#250) Faces (1968)


#250) Faces (1968)

OR “Mid-Life Crisis: The Motion Picture”

Directed & Written by John Cassavetes

Class of 2011

The Plot: Richard (John Marley) is the proverbial “tired businessman” barely maintaining his marriage to housewife Maria (Lynn Carlin). One seemingly uneventful evening suddenly takes an ugly turn, and Richard declares his intention to get a divorce. After a lengthy argument, Richard leaves the house and spends the evening with Jeannie (Gena Rowlands), a prostitute he had a previous encounter/connection with. Meanwhile, Maria and her circle of friends go to the Whiskey a Go Go and pick up young stud Chet (Seymour Cassel). In a documentary-style of filmmaking that was very unconventional for 1968, “Faces” takes the relationships we think we know well and forces us to examine things a little closer, and confront how empty and shallow it may all be.

Why It Matters: Despite calling the film “[a]n example of cinematic excess” (still not quite sure what that means), the NFR write-up praises Cassavetes, Rowlands, Marley, and Carlin.  There’s also an essay by Cassavetes expert Ray Carney, who casually mentions that he was the one who discovered the presumed-lost extended cut of “Faces”. Nice humble brag.

But Does It Really?: I have to confess that this is my first foray into the work of John Cassavetes, and I found “Faces” to be quite engaging. The cinema vérité style takes a minute to get used to, but once I did I found myself unable to turn away from the screen. Everything about this film seemed so natural and unscripted I legitimately did not know where it would go next. “Faces” is way ahead of its time in terms of its frank discussion of married life, gender politics, and even women’s lib. I don’t know where “Faces” stands among Cassavetes’ other films, but its bold storytelling and status as a truly independent film ensures an inevitable place in the NFR. I look forward to watching Cassavetes’ other entries.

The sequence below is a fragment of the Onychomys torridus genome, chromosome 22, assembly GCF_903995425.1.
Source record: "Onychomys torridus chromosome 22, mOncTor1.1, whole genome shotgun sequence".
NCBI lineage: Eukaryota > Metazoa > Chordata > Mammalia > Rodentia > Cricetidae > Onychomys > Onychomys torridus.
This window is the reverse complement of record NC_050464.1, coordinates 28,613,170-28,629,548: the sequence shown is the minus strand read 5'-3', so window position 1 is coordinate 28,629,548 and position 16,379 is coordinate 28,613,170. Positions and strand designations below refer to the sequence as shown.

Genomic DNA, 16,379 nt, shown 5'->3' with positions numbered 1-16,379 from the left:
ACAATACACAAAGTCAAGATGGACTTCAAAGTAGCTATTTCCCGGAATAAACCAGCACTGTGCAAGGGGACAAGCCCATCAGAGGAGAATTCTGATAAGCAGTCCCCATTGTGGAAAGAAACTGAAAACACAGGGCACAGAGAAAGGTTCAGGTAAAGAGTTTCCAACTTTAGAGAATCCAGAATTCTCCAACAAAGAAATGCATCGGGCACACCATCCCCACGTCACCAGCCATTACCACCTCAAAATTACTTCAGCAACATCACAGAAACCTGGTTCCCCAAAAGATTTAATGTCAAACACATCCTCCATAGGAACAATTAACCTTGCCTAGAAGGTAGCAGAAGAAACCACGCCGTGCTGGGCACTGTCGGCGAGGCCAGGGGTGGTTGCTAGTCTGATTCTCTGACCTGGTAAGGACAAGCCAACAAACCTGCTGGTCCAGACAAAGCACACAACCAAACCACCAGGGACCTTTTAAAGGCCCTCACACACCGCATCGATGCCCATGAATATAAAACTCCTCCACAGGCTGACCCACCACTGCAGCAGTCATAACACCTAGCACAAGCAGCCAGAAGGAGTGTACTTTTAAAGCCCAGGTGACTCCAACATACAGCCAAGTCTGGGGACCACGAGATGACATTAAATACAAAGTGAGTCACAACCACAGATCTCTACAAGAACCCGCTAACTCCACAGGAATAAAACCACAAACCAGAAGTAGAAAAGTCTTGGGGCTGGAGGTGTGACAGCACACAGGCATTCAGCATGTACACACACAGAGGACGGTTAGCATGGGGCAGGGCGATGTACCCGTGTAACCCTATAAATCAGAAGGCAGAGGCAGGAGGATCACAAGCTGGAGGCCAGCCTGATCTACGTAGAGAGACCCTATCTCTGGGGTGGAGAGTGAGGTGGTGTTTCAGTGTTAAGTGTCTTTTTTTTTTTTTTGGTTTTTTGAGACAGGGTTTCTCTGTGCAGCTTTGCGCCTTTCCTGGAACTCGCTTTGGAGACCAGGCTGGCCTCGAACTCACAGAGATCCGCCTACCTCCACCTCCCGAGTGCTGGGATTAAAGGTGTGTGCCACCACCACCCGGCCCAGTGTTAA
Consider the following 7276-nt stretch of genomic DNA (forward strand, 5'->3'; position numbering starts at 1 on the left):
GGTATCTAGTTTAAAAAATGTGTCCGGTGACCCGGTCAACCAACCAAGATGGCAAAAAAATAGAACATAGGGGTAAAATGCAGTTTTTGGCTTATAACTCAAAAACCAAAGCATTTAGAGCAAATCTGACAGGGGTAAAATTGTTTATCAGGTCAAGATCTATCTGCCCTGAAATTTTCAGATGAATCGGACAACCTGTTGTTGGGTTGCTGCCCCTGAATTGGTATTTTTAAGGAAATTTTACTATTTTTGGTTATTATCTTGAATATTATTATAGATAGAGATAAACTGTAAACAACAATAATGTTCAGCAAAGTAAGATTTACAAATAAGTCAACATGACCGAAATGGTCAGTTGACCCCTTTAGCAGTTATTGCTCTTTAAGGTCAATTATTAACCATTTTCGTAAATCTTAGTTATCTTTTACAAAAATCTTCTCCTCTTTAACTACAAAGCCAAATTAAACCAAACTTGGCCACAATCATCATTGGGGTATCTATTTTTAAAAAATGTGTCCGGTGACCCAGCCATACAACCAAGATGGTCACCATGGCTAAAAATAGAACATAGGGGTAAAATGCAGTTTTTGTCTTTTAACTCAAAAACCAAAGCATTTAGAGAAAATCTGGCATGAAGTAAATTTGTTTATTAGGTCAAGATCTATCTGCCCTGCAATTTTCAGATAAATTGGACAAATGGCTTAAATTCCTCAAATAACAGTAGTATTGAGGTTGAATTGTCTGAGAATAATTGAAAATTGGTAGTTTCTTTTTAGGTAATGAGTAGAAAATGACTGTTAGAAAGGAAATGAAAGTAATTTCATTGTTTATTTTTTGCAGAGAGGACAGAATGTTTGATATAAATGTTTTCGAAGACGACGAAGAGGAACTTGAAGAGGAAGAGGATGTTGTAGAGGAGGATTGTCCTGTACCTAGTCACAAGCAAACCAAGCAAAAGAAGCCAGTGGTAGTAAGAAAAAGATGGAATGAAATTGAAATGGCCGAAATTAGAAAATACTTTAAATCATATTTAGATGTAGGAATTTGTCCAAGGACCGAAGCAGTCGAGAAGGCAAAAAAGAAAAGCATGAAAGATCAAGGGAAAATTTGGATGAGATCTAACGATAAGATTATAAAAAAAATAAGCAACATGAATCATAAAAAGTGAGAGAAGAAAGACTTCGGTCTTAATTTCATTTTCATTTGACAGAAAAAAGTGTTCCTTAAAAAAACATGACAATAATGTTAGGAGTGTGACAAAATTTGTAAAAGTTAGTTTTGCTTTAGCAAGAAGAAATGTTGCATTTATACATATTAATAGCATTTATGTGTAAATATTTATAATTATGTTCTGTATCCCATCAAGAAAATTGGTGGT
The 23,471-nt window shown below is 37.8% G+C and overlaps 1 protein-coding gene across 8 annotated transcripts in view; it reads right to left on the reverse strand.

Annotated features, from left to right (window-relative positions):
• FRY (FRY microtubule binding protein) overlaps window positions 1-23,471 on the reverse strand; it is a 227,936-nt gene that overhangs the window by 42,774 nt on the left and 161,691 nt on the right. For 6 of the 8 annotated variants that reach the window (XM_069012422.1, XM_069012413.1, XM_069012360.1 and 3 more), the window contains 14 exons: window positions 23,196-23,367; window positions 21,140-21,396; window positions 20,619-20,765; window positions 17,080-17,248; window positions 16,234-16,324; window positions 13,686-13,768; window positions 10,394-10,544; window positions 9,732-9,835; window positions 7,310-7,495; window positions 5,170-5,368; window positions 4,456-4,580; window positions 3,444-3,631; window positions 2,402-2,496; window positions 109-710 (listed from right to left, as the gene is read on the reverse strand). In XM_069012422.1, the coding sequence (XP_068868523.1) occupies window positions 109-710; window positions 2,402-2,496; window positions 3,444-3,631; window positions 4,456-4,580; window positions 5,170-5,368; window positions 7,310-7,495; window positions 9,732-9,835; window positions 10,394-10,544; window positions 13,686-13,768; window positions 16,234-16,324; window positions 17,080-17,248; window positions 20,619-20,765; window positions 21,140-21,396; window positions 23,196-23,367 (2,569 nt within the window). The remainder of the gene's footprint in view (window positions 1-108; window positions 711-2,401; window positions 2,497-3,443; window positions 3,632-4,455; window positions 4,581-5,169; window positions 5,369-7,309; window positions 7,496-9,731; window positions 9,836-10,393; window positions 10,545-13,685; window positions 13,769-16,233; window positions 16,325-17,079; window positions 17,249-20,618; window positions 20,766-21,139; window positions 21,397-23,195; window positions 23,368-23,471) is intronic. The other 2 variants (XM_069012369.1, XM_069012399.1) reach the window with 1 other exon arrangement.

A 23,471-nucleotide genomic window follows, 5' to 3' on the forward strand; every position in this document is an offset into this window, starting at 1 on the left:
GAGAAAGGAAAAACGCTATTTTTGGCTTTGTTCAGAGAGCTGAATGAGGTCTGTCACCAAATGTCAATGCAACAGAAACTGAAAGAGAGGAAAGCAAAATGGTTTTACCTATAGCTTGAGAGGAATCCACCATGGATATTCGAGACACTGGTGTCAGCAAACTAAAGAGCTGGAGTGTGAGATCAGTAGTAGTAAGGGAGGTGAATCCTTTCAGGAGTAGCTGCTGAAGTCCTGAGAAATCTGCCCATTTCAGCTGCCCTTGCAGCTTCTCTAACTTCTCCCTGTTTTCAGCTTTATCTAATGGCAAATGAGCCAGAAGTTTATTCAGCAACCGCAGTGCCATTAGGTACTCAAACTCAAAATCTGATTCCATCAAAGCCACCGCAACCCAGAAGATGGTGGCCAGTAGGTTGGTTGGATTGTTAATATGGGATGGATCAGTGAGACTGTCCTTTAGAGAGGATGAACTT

Everybody Gets One: Lynn Carlin had a string of episodic TV on her resume, but “Faces” is where she knocks it out of the park, in her film debut no less. She spent the next 20 years playing everyone’s wife or mother before retiring. This is also the only credited NFR appearance for producer/editor/cinematographer Al Ruben (he did some uncredited camera work for “A Woman Under the Influence”).

Wow, That’s Dated: This thing is very 1965, especially once we head out to Whiskey a Go Go. “Faces” is also a pretty thorough examination of the dying breed that was the “tired businessman”.

Seriously, Oscars?: Despite their love for big-budget studio epics, the Academy managed to nominate limited indie release “Faces” in three different categories. Newcomers Seymour Cassel and Lynn Carlin lost the Supporting categories to established veterans Jack Albertson and Ruth Gordon (respectively), while John Cassavetes lost his only screenplay nomination to Mel Brooks for “The Producers”. If only the Independent Spirit Awards had existed back in 1969; this film would have cleaned up.

Other notes